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"COME ONE! COME ALL! Marvel at the Wonders of the Circus and Sideshow - The Lure of the Fantastic."
2001-02-04 until 2001-05-13
John Michael Kohler Arts Center
USA United States of America
Wisconsin was once better known for its circuses than for its cheese, claiming to be the birthplace of
the greatest number of circuses in the nation. In the spirit of this heritage, JMKAC is proud to present THE LURE OF THE
FANTASTIC from February 4-May 13. This exhibition will feature a visual history that was and continues to be a central
aspect of the circus culture.
THE LURE OF THE FANTASTIC explores the folk arts, advertising arts, and visual culture of the American circus and
sideshow, their origins and their offshoots. Brightly painted and ornately carved circus wagons, lithographed posters
promising irresistible feats and treats, sideshow banners demanding onlookers' attention and provocatively peaking
curiosity, costumes designed to flash and sizzle, and dozens of vintage and contemporary photographs reveal a visual
tradition that capitalizes on the draw of the non-everyday, the mystical, phenomenal, exotic, and extraordinary.
From the late 1800s to the mid-1900s, the circus in America was unrivaled as the penultimate in public entertainment.
From the earliest manifestations comprised of only a few people and animals, the goal was to lure people from the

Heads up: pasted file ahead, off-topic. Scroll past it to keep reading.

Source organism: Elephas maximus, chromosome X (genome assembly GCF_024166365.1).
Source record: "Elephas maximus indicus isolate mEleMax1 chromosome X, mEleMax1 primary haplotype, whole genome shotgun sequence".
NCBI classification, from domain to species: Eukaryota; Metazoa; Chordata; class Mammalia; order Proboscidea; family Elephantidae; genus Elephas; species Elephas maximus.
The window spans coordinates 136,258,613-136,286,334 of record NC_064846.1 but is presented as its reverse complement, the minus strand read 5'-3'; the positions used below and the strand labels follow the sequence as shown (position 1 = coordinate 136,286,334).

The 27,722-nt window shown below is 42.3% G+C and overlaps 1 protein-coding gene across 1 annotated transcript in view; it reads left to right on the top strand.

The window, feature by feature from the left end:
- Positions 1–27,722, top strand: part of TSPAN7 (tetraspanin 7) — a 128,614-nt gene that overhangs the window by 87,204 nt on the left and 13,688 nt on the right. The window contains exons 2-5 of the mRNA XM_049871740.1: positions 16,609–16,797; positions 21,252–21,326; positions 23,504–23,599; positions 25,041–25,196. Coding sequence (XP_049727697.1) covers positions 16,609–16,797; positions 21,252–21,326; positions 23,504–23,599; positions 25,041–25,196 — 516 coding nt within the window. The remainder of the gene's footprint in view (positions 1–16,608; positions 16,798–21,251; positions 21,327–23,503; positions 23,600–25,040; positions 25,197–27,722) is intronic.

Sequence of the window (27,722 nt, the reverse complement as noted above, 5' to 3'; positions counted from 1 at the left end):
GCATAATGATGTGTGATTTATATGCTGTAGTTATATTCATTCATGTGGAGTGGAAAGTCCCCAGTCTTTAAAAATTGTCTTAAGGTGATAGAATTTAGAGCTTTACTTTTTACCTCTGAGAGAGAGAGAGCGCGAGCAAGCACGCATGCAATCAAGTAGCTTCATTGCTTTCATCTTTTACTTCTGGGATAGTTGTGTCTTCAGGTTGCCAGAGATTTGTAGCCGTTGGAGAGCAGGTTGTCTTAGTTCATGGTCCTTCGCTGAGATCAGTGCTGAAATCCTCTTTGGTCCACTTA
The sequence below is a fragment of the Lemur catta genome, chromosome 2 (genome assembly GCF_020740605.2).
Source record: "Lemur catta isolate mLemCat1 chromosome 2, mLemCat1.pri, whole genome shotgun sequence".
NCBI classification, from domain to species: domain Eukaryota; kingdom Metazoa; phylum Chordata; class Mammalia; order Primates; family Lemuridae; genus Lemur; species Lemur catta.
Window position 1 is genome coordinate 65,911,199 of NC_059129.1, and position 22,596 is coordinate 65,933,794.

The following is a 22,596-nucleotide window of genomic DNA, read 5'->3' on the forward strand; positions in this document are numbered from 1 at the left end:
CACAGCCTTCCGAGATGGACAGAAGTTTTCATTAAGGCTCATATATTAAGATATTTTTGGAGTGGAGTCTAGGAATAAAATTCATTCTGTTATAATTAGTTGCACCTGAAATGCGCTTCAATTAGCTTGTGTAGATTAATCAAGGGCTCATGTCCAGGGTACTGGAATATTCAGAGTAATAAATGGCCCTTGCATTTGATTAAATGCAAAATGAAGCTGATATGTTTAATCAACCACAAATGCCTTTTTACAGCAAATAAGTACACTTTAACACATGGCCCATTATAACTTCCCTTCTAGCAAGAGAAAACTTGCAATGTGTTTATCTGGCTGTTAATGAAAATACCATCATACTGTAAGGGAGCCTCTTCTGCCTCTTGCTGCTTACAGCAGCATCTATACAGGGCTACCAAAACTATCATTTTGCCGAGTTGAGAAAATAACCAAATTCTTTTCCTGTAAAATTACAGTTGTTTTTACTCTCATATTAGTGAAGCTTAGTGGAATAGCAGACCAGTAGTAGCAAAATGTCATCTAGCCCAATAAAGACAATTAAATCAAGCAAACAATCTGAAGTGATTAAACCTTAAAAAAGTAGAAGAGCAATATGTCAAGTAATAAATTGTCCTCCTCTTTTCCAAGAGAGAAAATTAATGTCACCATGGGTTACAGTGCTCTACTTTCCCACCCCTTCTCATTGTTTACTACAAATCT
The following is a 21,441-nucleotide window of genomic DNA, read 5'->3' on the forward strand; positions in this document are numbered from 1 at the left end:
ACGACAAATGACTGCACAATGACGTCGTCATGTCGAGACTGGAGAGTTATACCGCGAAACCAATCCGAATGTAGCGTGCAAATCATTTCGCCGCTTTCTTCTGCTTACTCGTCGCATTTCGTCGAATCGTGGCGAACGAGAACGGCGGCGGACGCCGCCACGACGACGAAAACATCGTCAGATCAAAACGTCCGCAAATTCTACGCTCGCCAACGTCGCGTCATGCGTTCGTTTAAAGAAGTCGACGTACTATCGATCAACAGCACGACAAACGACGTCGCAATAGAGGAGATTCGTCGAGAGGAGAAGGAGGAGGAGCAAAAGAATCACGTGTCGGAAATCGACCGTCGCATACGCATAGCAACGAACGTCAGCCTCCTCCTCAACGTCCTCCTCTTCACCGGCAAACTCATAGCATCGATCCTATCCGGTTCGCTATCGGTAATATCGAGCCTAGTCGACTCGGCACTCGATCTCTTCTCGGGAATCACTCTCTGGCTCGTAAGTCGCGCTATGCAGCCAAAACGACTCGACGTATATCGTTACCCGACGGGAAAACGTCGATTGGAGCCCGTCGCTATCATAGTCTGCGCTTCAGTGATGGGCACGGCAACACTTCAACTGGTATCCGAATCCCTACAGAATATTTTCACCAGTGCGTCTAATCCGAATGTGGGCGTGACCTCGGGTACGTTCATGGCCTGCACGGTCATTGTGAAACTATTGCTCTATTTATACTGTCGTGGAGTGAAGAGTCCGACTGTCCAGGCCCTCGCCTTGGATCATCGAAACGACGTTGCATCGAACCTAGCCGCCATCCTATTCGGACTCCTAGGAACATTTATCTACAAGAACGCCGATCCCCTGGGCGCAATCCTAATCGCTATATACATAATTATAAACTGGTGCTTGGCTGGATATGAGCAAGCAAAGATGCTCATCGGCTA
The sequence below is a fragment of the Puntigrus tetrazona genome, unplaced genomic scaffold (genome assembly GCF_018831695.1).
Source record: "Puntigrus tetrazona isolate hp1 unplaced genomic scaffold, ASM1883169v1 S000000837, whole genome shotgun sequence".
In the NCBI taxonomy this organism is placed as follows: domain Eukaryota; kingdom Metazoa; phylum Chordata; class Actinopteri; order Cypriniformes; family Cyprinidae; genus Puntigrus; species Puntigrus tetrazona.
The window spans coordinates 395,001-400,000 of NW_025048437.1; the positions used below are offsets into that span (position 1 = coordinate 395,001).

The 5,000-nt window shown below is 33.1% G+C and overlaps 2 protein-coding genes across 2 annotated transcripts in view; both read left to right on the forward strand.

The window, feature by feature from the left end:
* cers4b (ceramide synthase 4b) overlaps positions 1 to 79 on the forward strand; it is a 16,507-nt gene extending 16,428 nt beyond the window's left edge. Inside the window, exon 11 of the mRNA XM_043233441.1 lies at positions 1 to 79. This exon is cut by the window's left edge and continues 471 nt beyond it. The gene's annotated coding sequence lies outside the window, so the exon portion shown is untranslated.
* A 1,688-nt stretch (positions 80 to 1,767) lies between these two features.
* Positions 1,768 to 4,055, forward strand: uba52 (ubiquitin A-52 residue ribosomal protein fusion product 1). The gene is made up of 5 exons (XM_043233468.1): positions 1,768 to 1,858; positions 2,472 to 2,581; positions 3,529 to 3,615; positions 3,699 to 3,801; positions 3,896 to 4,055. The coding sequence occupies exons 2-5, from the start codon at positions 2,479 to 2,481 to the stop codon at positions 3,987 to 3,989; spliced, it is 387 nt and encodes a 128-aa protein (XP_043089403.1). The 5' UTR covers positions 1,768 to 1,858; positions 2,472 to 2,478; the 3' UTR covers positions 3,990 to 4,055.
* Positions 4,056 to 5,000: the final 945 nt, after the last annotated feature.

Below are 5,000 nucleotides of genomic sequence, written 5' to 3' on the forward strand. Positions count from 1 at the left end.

dreariness of everyday life into the realm of extraordinary feats and visions. As circuses and sideshows grew, their
success frequently hinged on the acts that defined them, all of which centered on thrill, exotic beasts, unusual talent, and
oddity. Never seen before, the most unusual, the fiercest, death defying, and talent beyond imagination these were the
platforms from which this visual culture was launched.
Circuses initiated one of history's most impressive advertising campaigns, recognizable instantly for its bombastic superlatives. The
no-holds-barred attention-getting words and images sold a product that was frequently available on only one day in a given location. The
methods had to be inexpensive, fast to put up, and either transportable or disposable. In hard times, they had to be the one thing that would
entice people to part with their money. Circus historians Tom Parkinson and Charles Philip Fox have pointed out that the philosophy of
circus advertising relied nearly as heavily on the absence of the circus as it did its presence. Teaser campaigns of newspaper ads, radio
spots, and posters warned: THE TERROR IS COMING! BIGGER AND BETTER THAN EVER. YOU HAVE TO SEE IT TO
THE LURE OF THE FANTASTIC explores the way in which circus and sideshow cultures have intentionally drawn upon
the human desire to transgress safe and familiar space in order to enter into a place where being amazing is a
prerequisite and the bizarre is not only accepted but is given reverential status. While many of the early advertising arts of
the circus and sideshow were created by unknown artists or were collaborative projects, several sideshow banner
painters became well known for their eye-catching signature style. In addition to several rare banners from the early
1900s, the exhibition features major works by some of the mid- and late-century greats: Fred G. Johnson, Snap Wyatt,
Johnny Meah, and a collection of sideshow cabinet cards by photographer Charles Eisenmann, among others.
The Great Marlowe by Nieman Eismann
(1920; paint on unstretched canvas).
From the collection of Jim Secreto.